Demystifying menstruation and empowering girls – Nana Ama Adutwumwaa’s journey

Demystifying menstruation and empowering girls – Nana Ama Adutwumwaa’s journey

Five years ago, Nana Ama Adutwumwaa started a journey to demystify menstruation and empower young girls.

With her “Touching the Lives of Girls Foundation” the focus was to spearhead a campaign to demystify the “taboos” surrounding menstruation and also provide sanitary towels to young girls.

Nana Ama

Her passion for feminine hygiene issues was borne out of a personal experience she encountered a few years before starting her advocacy.

She recounts that she nearly lost her live following a severe pelvic infection which spread to her ovaries.

According to doctors who performed surgeries on her, the growth was a result of years of improper hygiene practices and so when she recovered she started the advocacy to share her journey while preaching proper hygiene practices.

As the foundation marks its fifth anniversary this year, Ms Adutwumwaa says she is grateful to the partners who have supported her, traditional leaders and opinion leaders for their support and contributions and schools across the country for opening their doors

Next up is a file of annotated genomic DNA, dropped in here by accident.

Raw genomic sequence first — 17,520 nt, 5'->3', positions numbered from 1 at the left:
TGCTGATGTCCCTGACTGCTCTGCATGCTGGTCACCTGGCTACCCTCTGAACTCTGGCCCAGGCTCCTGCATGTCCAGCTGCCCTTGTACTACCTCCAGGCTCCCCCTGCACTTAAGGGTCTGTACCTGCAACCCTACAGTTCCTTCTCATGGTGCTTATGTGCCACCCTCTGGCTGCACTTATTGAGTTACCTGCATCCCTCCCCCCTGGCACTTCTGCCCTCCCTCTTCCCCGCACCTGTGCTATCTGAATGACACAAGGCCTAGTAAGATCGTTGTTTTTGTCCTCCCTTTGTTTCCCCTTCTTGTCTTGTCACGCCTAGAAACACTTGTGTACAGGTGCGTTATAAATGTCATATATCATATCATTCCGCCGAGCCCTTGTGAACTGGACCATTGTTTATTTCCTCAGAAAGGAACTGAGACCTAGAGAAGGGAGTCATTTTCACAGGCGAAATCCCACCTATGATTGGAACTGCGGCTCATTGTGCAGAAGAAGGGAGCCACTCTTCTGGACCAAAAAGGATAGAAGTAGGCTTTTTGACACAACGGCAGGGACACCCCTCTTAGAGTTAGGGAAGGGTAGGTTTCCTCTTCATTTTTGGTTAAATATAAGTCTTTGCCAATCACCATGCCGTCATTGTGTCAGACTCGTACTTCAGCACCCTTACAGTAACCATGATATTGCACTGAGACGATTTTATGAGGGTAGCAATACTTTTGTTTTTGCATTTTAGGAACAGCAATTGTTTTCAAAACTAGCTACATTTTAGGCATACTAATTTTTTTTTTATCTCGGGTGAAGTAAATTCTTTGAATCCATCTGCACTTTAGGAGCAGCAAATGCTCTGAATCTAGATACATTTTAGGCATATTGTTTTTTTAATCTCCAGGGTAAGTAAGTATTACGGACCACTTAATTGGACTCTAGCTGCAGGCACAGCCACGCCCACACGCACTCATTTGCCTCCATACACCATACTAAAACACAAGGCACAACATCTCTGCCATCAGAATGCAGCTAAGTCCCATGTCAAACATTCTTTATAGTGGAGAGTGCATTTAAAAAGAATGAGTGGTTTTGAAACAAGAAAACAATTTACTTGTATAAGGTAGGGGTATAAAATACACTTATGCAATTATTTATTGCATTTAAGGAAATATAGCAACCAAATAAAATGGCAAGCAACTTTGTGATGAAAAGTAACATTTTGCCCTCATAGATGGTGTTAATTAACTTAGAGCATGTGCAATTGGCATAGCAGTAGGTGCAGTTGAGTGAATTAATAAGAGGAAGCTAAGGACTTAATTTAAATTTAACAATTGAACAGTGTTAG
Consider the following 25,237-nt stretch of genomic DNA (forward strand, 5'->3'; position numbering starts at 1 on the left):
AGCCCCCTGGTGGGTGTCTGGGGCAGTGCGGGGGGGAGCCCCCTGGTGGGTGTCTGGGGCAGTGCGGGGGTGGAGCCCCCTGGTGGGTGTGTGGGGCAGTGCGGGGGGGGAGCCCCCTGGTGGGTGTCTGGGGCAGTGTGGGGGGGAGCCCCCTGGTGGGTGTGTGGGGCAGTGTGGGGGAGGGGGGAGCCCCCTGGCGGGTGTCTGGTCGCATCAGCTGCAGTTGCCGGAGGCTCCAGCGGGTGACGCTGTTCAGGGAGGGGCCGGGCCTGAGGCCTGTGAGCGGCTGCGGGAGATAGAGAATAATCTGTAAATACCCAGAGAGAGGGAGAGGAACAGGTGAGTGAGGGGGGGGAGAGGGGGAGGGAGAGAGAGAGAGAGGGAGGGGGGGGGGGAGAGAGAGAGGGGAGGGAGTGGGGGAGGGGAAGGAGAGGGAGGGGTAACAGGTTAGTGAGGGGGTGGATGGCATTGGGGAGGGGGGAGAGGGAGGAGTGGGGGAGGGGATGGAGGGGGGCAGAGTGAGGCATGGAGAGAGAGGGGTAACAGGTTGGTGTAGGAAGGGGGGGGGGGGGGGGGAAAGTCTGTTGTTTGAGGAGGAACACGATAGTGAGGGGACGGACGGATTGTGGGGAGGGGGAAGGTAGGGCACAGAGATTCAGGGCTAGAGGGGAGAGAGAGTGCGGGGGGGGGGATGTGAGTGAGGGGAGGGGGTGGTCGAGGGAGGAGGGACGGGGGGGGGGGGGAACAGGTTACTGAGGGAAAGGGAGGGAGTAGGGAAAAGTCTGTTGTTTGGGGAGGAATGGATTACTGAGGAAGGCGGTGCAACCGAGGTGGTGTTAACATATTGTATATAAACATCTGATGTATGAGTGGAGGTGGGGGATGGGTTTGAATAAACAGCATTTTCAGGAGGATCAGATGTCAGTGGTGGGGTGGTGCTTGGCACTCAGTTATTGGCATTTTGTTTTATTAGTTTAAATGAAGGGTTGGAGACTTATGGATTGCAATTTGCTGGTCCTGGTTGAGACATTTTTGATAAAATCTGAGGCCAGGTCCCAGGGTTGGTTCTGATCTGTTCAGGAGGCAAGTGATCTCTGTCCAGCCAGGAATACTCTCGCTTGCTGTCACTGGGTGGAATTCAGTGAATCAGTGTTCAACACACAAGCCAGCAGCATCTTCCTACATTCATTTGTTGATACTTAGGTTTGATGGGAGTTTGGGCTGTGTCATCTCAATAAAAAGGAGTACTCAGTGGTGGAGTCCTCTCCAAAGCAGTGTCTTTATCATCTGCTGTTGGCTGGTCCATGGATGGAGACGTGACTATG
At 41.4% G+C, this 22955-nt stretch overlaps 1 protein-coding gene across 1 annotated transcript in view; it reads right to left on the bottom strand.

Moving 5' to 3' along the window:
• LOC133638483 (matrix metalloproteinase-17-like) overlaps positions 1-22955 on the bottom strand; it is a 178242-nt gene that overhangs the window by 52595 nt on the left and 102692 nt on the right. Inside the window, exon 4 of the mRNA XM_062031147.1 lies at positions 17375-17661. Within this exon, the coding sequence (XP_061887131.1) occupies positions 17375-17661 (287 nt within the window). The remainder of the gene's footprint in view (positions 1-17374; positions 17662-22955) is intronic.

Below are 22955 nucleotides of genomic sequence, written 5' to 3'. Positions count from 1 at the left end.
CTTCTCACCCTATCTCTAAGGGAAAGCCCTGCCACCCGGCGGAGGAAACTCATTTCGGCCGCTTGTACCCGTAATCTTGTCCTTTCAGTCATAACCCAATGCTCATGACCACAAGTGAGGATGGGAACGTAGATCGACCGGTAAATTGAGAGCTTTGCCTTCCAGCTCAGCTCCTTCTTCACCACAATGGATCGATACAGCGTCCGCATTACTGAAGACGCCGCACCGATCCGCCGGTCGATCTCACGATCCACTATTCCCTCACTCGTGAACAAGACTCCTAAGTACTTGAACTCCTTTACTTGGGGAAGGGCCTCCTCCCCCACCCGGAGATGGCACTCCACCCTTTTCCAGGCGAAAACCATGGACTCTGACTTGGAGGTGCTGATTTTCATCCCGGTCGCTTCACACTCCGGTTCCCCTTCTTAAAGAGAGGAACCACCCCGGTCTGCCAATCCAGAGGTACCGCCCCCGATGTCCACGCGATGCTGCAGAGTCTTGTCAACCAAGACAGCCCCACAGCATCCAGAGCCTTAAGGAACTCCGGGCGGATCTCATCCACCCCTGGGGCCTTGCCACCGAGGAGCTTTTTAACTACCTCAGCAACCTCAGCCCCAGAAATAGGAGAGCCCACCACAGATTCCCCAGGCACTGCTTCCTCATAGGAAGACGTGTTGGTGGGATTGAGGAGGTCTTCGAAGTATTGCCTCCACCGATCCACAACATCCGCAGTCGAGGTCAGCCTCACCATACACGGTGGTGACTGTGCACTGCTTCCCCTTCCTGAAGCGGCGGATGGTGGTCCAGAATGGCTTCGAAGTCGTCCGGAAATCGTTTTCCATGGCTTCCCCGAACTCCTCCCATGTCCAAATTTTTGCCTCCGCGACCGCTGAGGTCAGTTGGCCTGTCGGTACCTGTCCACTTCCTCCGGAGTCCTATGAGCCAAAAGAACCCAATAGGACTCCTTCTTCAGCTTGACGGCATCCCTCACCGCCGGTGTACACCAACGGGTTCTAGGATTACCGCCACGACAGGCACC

“I have lost count of the number of schools and communities we have visited within this five-year period but the feedback and connection we have created with the girls, teachers and community leaders is amazing. “she said.

She said her outfit did not only embark on these campaigns on May 28 when World Menstrual Hygiene Day is observed but organises talks throughout the year saying, “In May we join the world to mark the day but the topic is a very relevant one which must be discussed all year round. This is why we continue to educate girls especially in schools out of Accra on the importance of proper hygiene.”

To make the campaign effective, Ms Adutwumwaa includes traditional leaders and other opinion leaders from different religious backgrounds to add their voice to the campaign.

She said they have chosen this approach because most of the taboos are deep rooted in certain cultures and religious settings and getting the leaders involved is a way of ensuring that the whole community is involved in the change the foundation wants to see.